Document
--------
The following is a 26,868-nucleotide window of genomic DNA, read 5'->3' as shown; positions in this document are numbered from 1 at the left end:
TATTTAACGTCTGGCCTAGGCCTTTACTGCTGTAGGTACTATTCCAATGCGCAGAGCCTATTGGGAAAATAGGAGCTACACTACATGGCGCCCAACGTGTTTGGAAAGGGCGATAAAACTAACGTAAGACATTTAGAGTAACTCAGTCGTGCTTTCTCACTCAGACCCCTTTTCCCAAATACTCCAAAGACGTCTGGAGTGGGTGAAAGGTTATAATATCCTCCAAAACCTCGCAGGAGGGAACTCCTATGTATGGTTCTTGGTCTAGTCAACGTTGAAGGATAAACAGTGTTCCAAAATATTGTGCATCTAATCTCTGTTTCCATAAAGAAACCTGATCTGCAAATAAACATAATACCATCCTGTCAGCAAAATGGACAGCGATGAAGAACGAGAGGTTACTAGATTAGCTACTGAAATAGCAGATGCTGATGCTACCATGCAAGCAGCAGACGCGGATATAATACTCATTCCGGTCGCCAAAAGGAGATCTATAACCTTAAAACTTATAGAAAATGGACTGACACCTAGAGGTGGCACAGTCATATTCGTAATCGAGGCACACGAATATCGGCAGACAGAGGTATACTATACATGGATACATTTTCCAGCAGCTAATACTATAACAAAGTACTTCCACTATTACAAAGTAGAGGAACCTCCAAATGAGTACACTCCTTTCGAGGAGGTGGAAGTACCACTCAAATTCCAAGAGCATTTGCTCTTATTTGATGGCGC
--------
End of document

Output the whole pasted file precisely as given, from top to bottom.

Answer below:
The following is a 26,868-nucleotide window of genomic DNA, read 5'->3' as shown; positions in this document are numbered from 1 at the left end:
TATTTAACGTCTGGCCTAGGCCTTTACTGCTGTAGGTACTATTCCAATGCGCAGAGCCTATTGGGAAAATAGGAGCTACACTACATGGCGCCCAACGTGTTTGGAAAGGGCGATAAAACTAACGTAAGACATTTAGAGTAACTCAGTCGTGCTTTCTCACTCAGACCCCTTTTCCCAAATACTCCAAAGACGTCTGGAGTGGGTGAAAGGTTATAATATCCTCCAAAACCTCGCAGGAGGGAACTCCTATGTATGGTTCTTGGTCTAGTCAACGTTGAAGGATAAACAGTGTTCCAAAATATTGTGCATCTAATCTCTGTTTCCATAAAGAAACCTGATCTGCAAATAAACATAATACCATCCTGTCAGCAAAATGGACAGCGATGAAGAACGAGAGGTTACTAGATTAGCTACTGAAATAGCAGATGCTGATGCTACCATGCAAGCAGCAGACGCGGATATAATACTCATTCCGGTCGCCAAAAGGAGATCTATAACCTTAAAACTTATAGAAAATGGACTGACACCTAGAGGTGGCACAGTCATATTCGTAATCGAGGCACACGAATATCGGCAGACAGAGGTATACTATACATGGATACATTTTCCAGCAGCTAATACTATAACAAAGTACTTCCACTATTACAAAGTAGAGGAACCTCCAAATGAGTACACTCCTTTCGAGGAGGTGGAAGTACCACTCAAATTCCAAGAGCATTTGCTCTTATTTGATGGCGC